Judge Costello also found plaintiff's prerogative writ claims were untimely as not filed within forty-five days of the “accrual of the right to review, hearing or relief claimed” under Rule 4:69-6(a) and not within any of its recognized exceptions. The court reasoned:
It is unclear from the record submitted to the court exactly when the legislative act, from which the tax structure in dispute was originally enacted. The parties have stipulated to an official report of the New Jersey Department of the Treasury dated November l994[ 2] [that] discussed the very same tax structure at issue in the present matter. Assuming that the tax structure in question came into existence shortly before the report was issued, then Plaintiff's Complaint in lieu of a prerogative writ[s] action is untimely as [ ] this action was not filed with the court until 30 March 2007.
There is nothing to suggest from the record, and the parties have not argued otherwise, that would lead this court to conclude that Plaintiff lacked the requisite knowledge at the time of or after the accrual date.
The issues presented by Plaintiff's Complaint in lieu of a prerogative writ certainly raise “important public interests requiring adjudication.” These issues ought to be resolved in court, however, the procedural vehicle used by Plaintiff is improper and thus these issues must be brought forth in a different manner.
The court also found the parts of plaintiff's complaint seeking monetary damages to be barred as not cognizable in prerogative writs actions, O'Neill v. Twp. of Washington, 193 N.J.Super. 481, 486 (App.Div.l984), although the remaining demands for relief were not. Due to insufficient evidence, the court concluded it was premature to render a ruling on defendants' challenges to plaintiff's claims asserting violations of equal protection, due process, the tax uniformity clause, and the special legislation clause. Plaintiff did not appeal this order.
Defendants moved for summary judgment on October 15, 2009. Following oral argument before the Tax Court on December 4, 2009, Judge Bianco granted defendants' motions. By judgment of the same date, he dismissed plaintiff's complaint with prejudice. The judge found no material issue of fact and noted, in particular, plaintiff's failure to present expert testimony or evidence as to the amount of the lower sewer fee it claimed its members should pay. Plaintiff appealed the Tax Court judgment.
On February 11, 2010, Judge Bianco filed an amplification letter with our court pursuant to Rule 2:5-1(b). He elaborated upon Kearny's challenge that plaintiff's complaint and amended complaint were “really tax appeals in disguise” as follows:
The remaining allegations and prayers for relief contained in [plaintiff's] complaint and amended complaint (i.e. those not dismissed by Judge Costello) are similar to those found in property tax appeals. [Plaintiff] has, in part, alleged that its members' properties have been assessed above their respective true value, in part because the fees paid to Kearny for sewer ․ services were included in Kearny's tax base. As a remedy, [plaintiff] seeks to have the assessments lowered, have the fees removed from Kearny's tax base, and have Kearny's tax structure deemed unconstitutional. This amounts to a challenge to the “quantum or methodology” of the assessment and Kearny's tax structure. Based on this pleading, the court finds that [plaintiff's] amended complaint, for all practical purposes, constitutes a property tax appeal for each of its members [pursuant to previously-cited McMahon v. City of Newark, 195 N.J. 526, 543-44 (2008) ].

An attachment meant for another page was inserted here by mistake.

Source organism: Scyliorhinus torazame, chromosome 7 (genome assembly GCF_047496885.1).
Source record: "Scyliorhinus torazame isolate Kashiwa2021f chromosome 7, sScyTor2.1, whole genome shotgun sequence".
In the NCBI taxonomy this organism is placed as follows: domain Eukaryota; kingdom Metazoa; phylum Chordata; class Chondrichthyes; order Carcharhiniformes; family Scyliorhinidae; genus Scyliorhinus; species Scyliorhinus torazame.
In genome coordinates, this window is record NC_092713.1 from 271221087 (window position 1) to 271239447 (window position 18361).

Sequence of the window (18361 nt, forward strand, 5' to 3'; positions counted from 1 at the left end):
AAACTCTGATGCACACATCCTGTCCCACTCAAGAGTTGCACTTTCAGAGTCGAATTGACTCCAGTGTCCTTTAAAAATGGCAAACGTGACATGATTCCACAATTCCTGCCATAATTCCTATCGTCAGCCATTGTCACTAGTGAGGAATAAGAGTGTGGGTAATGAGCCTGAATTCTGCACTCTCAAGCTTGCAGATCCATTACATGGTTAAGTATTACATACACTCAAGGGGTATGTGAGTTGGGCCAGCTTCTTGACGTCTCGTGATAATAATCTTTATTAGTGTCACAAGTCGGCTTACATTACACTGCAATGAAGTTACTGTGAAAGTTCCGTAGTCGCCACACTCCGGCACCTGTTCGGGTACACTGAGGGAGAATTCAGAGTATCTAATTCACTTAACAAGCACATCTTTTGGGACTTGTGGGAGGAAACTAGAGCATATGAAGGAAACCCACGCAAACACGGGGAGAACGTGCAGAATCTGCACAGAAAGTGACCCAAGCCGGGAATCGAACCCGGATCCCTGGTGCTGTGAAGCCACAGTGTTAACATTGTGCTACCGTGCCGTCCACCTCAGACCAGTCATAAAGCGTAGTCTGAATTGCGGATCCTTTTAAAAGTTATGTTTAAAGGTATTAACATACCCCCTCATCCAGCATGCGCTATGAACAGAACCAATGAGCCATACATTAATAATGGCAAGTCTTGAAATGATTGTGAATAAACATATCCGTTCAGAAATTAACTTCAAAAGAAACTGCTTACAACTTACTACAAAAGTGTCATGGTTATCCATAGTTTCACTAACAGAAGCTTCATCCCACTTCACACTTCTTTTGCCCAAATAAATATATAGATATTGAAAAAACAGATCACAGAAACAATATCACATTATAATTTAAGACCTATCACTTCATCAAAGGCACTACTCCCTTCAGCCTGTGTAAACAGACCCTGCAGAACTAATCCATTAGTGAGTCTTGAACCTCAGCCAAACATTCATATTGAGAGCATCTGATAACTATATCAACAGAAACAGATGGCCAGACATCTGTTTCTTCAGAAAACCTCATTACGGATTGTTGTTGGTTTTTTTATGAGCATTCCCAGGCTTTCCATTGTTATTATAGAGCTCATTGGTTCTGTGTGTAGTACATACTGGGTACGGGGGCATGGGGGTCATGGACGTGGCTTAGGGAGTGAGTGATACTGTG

The judge discussed the filing deadline and procedural requirements for a property tax appeal contained in N.J.S.A. 54:3-2l,3 and cited case law mandating dismissal of an untimely filed complaint and precluding a post-deadline amended complaint from saving a timely filed complaint that fails to state a claim upon which relief can be based. The judge found plaintiff's March 30, 2007 complaint to be timely for the 2007 tax year, but barred as untimely the counts raised for the first time in the amended complaint, i.e., the tax uniformity and special legislation clause claims. He also held that any of plaintiff's members whose assessments were less than the minimum $750,000 Tax Court statutory limit would lack jurisdiction to proceed and would be required to first file an appeal with the county board.4 Judge Bianco further found plaintiff's pleadings did not raise timely claims for the 2008 tax year as they were filed before the tax assessment date and finalization of assessment, N.J.S.A. 54:4-23, -35, -38.l, -55, -64. He additionally found plaintiff lacked associational standing to bring property tax appeal claims against Kearny on behalf of its members because each property owner would have to prove its property's exact sewer usage.5 As to the KMUA, the judge found plaintiff failed to present any evidence as to what its members should have paid as a fee for sewer service.
On appeal, plaintiff challenges the Tax Court's grant of summary judgment to defendants, arguing it had standing to seek relief in that court; Airwick Industries, Inc. v. Carlstadt Sewerage Authority, Inc., 57 N.J. 107 (1970), cert. denied, 402 U.S. 967, 91 S.Ct. 1966, 29 L. Ed.2d 132 (1971) supports reversal; and its constitutional claims asserting violations of the tax uniformity and special legislation clauses, state and federal equal protection and substantive due process should not have been rejected at the summary judgment stage of litigation.